While the debate rages over the resignation of General David Petraeus, the book written by his lover, Paula Broadwell, raises serious questions about journalistic ethics. Until now, readers of her book about the general wouldn’t know that the author and subject had been having sex.
Had the writer of a newspaper or magazine profile failed to disclose such an affair, it would be grounds for getting fired.
And so, while the Petraeus sex scandal isn’t a science story, the existence of this book makes the tale relevant for all journalists. The latest bombshell dropped today in the Washington Post, which ran an unusual conversational first-person story by Vernon Loeb, a staffer there who finds himself in the uncomfortable but possibly lucrative position of being Broadwell’s ghost-writer. Here’s the lede: “My wife says I’m the most clueless person in America.”
Disclosure: For some years Loeb had been a popular, highly-regarded editor at the Philadelphia Inquirer, and I’d enjoyed working with him occasionally when I was science writer there.
Loeb’s role as he describes it was to sit in his basement and make a coherent story out of notes, email messages and interview transcripts from Broadwell, who continued to jet to Afghanistan to do “research.” (I’m not sure why Loeb refers to himself as a ghost writer when his name appears on the jacket below Broadwell’s. It seems more accurate to call him a co-author.)
The book, called All In, was published last January. According to Loeb, Broadwell’s portrayal of Petraeus, “describes him in terms that are, well, effusive.” While standards of journalistic ethics may vary from one news outlet to another, one rule that should apply to all writers of non-fiction is the need to disclose financial, family or sexual ties to the people or institutions in our stories.
Nobody expects journalists to be perfectly objective – we’re all prone to subjective feelings about the people we interview. But readers do have an expectation that we won’t write effusive things about our relatives, spouses or lovers without disclosing the relationship. If your wife wins the Nobel Prize, there’s nothing wrong with writing a story about being the husband of one of the winners, but there would be something wrong with writing a story about her as if she were a complete stranger.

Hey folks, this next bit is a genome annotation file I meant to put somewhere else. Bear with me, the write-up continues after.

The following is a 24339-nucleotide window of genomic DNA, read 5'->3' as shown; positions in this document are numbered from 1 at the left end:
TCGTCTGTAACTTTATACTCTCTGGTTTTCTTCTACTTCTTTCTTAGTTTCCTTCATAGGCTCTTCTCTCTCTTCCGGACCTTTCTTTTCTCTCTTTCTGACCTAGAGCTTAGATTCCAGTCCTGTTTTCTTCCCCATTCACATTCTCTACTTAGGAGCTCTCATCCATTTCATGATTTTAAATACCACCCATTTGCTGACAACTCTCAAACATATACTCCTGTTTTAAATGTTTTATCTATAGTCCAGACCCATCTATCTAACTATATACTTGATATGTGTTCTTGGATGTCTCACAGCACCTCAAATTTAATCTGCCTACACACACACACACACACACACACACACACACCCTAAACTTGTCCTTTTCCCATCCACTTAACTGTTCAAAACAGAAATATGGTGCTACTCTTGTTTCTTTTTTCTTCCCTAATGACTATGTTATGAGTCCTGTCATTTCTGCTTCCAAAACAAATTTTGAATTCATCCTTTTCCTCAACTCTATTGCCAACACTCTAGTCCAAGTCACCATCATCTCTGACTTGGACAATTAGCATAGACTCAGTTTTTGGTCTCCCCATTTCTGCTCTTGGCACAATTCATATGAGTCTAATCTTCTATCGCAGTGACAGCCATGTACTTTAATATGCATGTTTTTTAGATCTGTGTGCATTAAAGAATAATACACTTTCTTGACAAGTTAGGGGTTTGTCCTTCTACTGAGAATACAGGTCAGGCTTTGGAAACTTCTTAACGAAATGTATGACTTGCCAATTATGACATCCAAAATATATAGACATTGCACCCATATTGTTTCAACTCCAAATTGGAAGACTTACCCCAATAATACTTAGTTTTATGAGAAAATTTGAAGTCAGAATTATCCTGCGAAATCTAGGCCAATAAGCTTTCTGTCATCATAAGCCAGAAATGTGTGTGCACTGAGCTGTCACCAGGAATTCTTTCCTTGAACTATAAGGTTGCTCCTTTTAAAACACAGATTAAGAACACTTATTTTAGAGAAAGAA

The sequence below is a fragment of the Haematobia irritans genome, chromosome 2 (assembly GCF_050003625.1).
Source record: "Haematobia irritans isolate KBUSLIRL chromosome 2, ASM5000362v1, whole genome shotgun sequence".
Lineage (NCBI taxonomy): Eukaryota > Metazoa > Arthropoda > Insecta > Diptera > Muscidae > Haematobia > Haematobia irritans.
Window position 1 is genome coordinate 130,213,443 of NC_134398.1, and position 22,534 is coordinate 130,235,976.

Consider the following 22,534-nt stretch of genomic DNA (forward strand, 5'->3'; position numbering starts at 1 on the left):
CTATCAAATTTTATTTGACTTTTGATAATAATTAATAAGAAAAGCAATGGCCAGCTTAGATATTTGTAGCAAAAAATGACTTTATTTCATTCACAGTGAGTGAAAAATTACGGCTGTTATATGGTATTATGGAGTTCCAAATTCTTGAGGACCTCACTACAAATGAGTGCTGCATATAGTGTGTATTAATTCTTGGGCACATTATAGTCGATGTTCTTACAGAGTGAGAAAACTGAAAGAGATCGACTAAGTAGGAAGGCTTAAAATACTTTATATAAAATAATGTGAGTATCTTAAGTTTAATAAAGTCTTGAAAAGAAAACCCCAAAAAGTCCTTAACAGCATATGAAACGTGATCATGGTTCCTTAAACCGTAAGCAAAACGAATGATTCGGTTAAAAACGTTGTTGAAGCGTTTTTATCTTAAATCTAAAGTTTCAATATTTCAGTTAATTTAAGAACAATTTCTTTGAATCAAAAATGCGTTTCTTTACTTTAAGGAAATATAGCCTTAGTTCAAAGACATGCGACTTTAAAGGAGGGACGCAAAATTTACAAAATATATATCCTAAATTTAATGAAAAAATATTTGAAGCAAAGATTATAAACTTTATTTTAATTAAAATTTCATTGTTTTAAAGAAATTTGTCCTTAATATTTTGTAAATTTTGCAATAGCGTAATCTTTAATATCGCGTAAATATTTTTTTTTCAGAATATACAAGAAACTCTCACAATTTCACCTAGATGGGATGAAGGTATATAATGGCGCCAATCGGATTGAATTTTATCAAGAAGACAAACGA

In this case, journalistic ethics overlap with ethics more generally. Broadwell is trying to sell a biography that’s supposed to be about a professional contact, not a lover.
Loeb and the Post did the right thing to get all the laundry out in the open. I did wonder, however, what he thought about the prospect of making money off Broadwell’s dishonest behavior, the discovery of which is giving the book a huge publicity boost.
And after finishing the Post piece, it wasn’t clear which clues to the affair were obvious enough to prompt Loeb’s wife to call him “clueless”. After reading his version of the story, it seemed reasonable for him to give his co-author the benefit of the doubt. I wanted to know what Loeb’s wife found suspicious and when, and whether there was a chance to discover the affair before the FBI did. That would have been a story.
The bottom line is that journalists should disclose anything questionable. And if your spouse thinks there’s something fishy going on, pay attention. You might get the scoop of a lifetime.